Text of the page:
Your minor child is accused of committing a crime. Can you be accused of the crime? Will you be taken to criminal court? Do you have to pay for the damage your child caused?
Parents Usually Not Accused
Your child has committed a crime. You will not be accused of the crime yourself, even if you were aware of it and did not tell the police.
Careful! You can be accused of a crime for doing any of these things:
- help or encourage someone to commit a crime
- advise someone to commit a crime
- plan to commit a crime with someone
- help a person escape after committing a crime, for example, by hiding evidence or giving false information to protect your child
You do not have to report someone who committed a crime. But there is a fine line between knowing about a crime and helping someone commit the crime.
Find out! Talk to a lawyer to see whether what you are doing to help your child is legal.
Parents Usually Pay for Damage
Sometimes when teens commit crimes they cause harm to other people. The harm can be physical, psychological or financial. So, these things can happen:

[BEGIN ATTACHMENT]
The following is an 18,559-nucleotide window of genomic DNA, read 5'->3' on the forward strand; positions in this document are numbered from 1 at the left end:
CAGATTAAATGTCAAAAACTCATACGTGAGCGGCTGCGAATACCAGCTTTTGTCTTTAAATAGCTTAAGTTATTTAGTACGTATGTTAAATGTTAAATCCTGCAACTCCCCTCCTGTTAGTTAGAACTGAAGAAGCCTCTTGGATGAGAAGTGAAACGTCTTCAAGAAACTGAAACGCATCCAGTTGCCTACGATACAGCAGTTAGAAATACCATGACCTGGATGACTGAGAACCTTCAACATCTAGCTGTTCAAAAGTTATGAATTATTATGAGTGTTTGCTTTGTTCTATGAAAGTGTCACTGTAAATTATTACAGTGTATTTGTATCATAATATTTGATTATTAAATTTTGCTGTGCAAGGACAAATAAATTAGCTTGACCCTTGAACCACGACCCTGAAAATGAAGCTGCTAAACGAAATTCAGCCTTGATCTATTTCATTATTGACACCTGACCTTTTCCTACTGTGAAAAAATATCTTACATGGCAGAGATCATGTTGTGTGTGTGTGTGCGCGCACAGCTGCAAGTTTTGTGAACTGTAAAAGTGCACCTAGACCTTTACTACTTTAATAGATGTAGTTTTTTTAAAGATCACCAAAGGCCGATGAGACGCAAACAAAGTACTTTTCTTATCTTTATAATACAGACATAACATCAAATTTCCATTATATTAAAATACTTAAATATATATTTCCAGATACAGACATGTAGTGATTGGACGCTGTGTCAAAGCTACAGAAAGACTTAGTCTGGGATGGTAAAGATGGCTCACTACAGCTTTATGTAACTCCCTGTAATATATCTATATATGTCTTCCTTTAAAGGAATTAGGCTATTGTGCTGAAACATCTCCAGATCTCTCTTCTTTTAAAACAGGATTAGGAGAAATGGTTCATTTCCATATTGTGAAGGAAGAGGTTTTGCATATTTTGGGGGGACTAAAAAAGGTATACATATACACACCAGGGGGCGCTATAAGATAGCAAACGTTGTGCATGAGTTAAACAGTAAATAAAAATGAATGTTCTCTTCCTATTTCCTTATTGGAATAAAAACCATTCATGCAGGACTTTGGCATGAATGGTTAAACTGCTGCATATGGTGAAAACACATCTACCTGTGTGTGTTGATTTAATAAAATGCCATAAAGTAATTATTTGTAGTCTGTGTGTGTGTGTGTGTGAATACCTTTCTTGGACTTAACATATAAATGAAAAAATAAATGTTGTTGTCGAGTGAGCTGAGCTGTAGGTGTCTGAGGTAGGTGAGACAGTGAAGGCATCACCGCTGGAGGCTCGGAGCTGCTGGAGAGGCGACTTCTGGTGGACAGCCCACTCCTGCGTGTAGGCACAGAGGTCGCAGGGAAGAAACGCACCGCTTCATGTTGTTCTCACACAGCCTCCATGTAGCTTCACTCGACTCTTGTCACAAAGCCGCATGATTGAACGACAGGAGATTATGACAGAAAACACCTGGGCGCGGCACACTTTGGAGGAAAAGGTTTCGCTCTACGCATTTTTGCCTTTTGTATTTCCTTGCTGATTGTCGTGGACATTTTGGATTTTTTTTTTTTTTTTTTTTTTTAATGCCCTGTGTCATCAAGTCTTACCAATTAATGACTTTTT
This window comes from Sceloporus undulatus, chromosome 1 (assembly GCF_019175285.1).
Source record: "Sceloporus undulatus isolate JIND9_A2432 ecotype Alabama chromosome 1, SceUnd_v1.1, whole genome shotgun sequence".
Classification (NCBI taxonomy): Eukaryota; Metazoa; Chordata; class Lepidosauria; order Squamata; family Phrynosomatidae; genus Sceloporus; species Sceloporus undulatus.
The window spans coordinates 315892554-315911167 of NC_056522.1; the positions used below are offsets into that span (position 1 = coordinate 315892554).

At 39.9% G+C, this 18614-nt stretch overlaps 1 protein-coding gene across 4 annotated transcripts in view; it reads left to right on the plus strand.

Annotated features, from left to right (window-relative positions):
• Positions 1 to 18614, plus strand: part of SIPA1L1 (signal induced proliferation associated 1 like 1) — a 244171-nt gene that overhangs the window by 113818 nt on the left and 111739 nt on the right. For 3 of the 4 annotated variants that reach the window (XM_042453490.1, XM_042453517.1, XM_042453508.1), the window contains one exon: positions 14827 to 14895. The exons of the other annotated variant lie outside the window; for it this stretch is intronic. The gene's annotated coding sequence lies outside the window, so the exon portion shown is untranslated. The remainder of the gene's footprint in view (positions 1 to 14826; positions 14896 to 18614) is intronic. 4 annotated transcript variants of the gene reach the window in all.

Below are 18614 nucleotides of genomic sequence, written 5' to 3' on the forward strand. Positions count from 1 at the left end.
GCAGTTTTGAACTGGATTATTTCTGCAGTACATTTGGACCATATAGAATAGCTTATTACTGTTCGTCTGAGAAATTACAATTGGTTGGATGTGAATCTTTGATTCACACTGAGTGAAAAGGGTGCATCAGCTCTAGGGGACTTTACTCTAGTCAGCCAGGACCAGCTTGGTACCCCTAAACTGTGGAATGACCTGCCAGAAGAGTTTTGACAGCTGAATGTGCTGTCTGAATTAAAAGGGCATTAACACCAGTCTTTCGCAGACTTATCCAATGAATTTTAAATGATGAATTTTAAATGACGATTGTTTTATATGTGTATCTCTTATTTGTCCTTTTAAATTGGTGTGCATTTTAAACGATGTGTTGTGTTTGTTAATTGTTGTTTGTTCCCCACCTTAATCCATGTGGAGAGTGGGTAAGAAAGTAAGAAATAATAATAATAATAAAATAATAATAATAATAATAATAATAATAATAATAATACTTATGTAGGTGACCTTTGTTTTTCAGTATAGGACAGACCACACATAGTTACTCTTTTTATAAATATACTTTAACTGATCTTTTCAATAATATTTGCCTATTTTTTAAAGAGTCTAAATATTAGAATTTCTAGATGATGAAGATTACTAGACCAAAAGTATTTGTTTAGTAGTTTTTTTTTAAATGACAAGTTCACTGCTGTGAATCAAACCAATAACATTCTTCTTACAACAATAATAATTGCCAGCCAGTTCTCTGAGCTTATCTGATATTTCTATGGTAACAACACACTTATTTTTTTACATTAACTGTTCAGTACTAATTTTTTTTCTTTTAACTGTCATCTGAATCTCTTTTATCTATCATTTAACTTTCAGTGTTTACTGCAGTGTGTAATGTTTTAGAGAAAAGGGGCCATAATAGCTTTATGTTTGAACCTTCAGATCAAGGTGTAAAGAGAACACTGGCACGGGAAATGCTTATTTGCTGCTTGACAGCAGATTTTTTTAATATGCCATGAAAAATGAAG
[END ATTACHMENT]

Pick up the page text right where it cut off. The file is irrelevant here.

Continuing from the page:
- The teen faces criminal charges.
- The victim takes the teen to court in a civil case to pay for the harm caused.
- The victim sues the teen’s parents to pay for the harm caused.
Here is an example. A teen breaks a window to get into someone’s house to steal something. The owner of the house must spend money to repair the window. Who pays for the repairs? The teen’s parents might be ordered by a judge to compensate the victim by paying for the repairs.
To avoid paying, the parents must prove that they supervised and educated their child as required by law.
Read our article Legal Responsibility of Parents to learn more about situations where you might be responsible for the harm your child causes.